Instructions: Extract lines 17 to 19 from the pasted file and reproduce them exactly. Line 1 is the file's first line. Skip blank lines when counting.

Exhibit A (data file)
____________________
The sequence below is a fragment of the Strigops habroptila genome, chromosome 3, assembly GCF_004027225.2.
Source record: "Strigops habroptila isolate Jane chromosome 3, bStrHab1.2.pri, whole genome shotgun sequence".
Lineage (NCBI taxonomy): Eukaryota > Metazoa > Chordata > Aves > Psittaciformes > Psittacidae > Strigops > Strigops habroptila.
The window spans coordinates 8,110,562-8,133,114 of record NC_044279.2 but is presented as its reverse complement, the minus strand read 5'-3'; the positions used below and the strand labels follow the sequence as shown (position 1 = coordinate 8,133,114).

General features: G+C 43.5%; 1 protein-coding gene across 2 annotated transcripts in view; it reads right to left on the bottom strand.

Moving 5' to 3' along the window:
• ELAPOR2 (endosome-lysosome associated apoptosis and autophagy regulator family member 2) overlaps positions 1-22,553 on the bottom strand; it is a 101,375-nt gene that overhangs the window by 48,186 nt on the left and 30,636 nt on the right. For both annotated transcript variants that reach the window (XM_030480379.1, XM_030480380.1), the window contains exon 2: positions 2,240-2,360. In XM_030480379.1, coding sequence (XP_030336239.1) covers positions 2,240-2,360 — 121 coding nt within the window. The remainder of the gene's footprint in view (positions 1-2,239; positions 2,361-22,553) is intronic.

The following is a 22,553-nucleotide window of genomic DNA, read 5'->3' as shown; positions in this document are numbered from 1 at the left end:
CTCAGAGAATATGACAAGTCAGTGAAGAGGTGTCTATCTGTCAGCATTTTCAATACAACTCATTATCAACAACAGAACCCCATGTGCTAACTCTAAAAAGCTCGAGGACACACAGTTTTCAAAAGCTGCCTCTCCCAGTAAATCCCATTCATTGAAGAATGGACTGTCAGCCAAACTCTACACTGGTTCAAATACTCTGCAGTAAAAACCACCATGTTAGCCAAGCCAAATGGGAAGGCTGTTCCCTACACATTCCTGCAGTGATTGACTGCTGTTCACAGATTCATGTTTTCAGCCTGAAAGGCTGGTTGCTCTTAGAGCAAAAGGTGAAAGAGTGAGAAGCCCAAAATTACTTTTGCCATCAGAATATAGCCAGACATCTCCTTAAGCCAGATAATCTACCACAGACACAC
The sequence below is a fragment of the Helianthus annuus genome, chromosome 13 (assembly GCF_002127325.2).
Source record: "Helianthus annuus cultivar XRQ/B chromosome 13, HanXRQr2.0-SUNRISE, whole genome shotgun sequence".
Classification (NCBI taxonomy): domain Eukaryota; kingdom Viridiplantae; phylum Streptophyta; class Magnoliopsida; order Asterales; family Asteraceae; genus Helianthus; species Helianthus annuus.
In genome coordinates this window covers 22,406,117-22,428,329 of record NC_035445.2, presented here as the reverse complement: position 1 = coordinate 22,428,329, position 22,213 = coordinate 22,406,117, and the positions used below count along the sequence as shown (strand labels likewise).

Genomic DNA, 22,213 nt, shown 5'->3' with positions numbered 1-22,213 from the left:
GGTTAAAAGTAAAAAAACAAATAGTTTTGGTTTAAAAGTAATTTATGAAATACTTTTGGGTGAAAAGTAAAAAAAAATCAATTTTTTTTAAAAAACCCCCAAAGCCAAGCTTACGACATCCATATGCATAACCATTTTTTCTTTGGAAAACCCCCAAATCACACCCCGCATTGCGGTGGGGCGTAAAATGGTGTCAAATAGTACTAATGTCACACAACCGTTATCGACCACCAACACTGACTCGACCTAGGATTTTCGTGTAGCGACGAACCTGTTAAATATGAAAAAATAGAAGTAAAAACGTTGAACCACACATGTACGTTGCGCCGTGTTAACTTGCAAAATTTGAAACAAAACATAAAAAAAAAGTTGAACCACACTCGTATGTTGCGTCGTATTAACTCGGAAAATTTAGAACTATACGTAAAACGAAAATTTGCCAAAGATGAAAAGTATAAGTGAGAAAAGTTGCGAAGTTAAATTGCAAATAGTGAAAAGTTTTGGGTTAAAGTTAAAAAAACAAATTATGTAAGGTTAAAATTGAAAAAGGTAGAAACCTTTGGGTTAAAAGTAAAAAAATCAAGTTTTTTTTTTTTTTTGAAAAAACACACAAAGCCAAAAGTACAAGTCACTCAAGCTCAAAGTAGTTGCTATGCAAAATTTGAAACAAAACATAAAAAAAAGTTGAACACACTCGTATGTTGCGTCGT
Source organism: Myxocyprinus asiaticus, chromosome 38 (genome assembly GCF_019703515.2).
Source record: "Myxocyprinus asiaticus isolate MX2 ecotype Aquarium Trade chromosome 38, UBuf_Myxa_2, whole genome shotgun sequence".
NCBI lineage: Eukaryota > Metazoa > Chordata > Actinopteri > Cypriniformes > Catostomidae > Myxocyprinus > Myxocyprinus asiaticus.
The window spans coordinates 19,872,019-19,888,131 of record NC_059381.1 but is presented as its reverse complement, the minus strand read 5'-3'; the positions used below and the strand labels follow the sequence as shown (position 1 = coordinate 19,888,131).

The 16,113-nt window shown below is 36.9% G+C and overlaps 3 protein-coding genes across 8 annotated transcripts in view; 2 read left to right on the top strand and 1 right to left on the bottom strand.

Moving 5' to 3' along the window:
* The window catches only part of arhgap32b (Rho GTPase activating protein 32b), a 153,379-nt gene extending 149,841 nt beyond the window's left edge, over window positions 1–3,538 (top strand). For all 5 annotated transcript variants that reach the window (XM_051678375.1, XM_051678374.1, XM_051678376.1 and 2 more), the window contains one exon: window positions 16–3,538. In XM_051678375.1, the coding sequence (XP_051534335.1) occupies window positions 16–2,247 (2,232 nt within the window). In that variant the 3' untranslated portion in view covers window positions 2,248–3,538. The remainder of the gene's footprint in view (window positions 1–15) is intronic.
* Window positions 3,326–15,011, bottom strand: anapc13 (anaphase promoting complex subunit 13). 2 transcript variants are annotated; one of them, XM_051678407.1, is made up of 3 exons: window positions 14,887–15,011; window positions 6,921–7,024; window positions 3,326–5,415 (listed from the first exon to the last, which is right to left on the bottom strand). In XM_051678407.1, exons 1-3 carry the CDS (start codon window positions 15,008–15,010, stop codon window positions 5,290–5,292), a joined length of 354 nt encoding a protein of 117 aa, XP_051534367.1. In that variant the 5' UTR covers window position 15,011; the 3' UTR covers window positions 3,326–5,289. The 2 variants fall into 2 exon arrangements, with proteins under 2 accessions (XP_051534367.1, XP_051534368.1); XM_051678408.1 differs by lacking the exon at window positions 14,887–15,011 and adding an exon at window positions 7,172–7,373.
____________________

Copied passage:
Source record: "Myxocyprinus asiaticus isolate MX2 ecotype Aquarium Trade chromosome 38, UBuf_Myxa_2, whole genome shotgun sequence".
NCBI lineage: Eukaryota > Metazoa > Chordata > Actinopteri > Cypriniformes > Catostomidae > Myxocyprinus > Myxocyprinus asiaticus.
The window spans coordinates 19,872,019-19,888,131 of record NC_059381.1 but is presented as its reverse complement, the minus strand read 5'-3'; the positions used below and the strand labels follow the sequence as shown (position 1 = coordinate 19,888,131).